A major restoration project on Preston station’s glazed frontage is complete making it safe and reliable for passengers on the West Coast main line.
The £600,000 Great North Rail Project investment has seen the North side of the 140-year-old station transformed with new glazing and a specially designed window frame system.
Last upgraded in the 1960s, the wooden frames on the listed building were badly rotten making panes of glass vulnerable to falling out in bad weather.
Working closely with conservation experts, the wood has been replaced with an identical looking modern aluminium frame, and poly-carbonate windowpanes have been installed.
This means the side of the roof – known as a gable end – will need much less maintenance in future and will make the modern glazing safe and secure for decades to come.
Carl Simpson, scheme project manager for Network Rail, said: “Preston Station is one of the jewels in the North West railway’s crown, so we had to get new gable end looking identical to how it was originally. The wooden-frames and glass were in a sorry state and needed a 21st century solution to fix a 19th century problem.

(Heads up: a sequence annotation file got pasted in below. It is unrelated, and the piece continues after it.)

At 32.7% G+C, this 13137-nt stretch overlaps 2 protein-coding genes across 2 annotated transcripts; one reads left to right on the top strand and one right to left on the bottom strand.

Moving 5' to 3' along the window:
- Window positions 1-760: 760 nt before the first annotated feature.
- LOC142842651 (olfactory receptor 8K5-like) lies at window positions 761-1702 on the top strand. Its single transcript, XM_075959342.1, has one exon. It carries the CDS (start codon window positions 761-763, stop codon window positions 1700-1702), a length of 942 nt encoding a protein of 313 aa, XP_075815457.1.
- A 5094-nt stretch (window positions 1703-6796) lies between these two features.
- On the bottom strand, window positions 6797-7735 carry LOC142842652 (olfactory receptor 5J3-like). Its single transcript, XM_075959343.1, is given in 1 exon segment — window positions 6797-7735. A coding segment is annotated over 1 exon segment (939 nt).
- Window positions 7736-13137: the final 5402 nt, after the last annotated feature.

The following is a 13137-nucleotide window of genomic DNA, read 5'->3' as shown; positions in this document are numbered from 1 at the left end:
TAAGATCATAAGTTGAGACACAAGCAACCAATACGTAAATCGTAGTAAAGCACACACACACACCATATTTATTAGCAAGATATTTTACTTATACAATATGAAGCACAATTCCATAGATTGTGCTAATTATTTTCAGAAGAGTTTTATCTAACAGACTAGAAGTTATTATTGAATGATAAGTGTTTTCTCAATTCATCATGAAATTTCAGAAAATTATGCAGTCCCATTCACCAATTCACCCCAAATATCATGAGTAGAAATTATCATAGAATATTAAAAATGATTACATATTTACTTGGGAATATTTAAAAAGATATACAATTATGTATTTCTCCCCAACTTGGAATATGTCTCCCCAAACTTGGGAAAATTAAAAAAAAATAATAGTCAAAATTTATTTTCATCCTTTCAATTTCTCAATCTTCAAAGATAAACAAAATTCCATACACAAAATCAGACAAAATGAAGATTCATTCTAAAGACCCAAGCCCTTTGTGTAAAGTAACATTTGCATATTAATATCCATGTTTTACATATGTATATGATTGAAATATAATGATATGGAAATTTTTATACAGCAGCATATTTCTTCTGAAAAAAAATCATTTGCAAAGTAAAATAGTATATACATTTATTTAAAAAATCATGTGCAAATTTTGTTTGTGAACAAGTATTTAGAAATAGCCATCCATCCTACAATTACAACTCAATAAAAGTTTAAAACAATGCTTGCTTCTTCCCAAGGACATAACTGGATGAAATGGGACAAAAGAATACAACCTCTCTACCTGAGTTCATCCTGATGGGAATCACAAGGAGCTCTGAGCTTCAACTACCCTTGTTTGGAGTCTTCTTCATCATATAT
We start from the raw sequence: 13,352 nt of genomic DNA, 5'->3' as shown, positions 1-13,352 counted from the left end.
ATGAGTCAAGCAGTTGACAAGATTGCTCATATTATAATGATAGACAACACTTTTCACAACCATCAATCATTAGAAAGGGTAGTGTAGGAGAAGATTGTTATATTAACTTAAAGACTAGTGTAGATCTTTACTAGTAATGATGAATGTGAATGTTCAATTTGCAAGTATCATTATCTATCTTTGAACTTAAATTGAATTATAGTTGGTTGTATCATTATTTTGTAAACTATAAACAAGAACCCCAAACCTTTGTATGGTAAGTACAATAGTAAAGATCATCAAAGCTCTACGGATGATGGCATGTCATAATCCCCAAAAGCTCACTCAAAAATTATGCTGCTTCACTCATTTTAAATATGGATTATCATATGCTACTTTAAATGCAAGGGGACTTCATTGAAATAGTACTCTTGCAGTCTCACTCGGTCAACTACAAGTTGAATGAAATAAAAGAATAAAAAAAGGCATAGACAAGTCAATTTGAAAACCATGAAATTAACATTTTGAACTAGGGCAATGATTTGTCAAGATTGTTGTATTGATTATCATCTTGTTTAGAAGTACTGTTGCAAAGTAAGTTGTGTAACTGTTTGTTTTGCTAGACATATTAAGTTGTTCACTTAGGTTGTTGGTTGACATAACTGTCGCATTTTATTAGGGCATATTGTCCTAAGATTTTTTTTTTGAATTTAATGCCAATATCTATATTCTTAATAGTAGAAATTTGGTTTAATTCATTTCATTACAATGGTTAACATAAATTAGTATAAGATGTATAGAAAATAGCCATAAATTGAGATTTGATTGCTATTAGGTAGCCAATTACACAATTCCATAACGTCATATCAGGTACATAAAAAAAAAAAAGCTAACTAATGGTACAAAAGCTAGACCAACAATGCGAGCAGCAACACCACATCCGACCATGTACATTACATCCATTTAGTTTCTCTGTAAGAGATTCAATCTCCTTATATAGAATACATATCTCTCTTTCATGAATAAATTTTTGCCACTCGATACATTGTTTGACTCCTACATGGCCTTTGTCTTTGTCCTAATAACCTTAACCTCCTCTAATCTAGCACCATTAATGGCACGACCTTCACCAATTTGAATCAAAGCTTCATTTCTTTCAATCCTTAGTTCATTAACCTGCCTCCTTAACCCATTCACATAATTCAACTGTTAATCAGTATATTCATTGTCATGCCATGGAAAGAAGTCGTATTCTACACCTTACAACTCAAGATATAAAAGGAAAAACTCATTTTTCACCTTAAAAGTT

“We worked closely with Preston City Council’s conservation officer to make sure our upgrade was spot on. We’re glad they could see the benefit in changing from wood to aluminium, and from glass to poly-carbonate, so this Great North Rail Project investment could secure the station frontage for passengers and people in Preston for years to come.”
Work to replace the ‘gable end’ was challenging as it is 14 metres above several tracks on the West Coast main line – one of Europe’s busiest mixed-use passenger and freight railway lines.
A massive 150-tonne scaffolding structure was built in just 36 hours when the railway was closed over Christmas 2019.
This meant engineers could carry out work safely above the 25,000 volt overhead power lines which power trains.
The roof upgrade was completed in 24 weeks. It saw the removal of the old ‘gable end’, designing of the replacement, repairs to the main structure and installation of the glazing system itself.
The total investment for the station, which is managed by train operator Avanti West Coast, was £600,000*.
Shirley Ross, Avanti West Coast station manager at Preston, said: “We’re proud to have supported the refurbishment of one of the original features of Preston station and would like to thank customers for their patience during the works. Bringing this part of the roof back to its former glory has transformed the station and will enhance the experience for customers travelling to and from Preston.”
For more stories on how Network Rail manages its heritage buildings and structures click here: www.networkrail.co.uk/stories/railway-heritage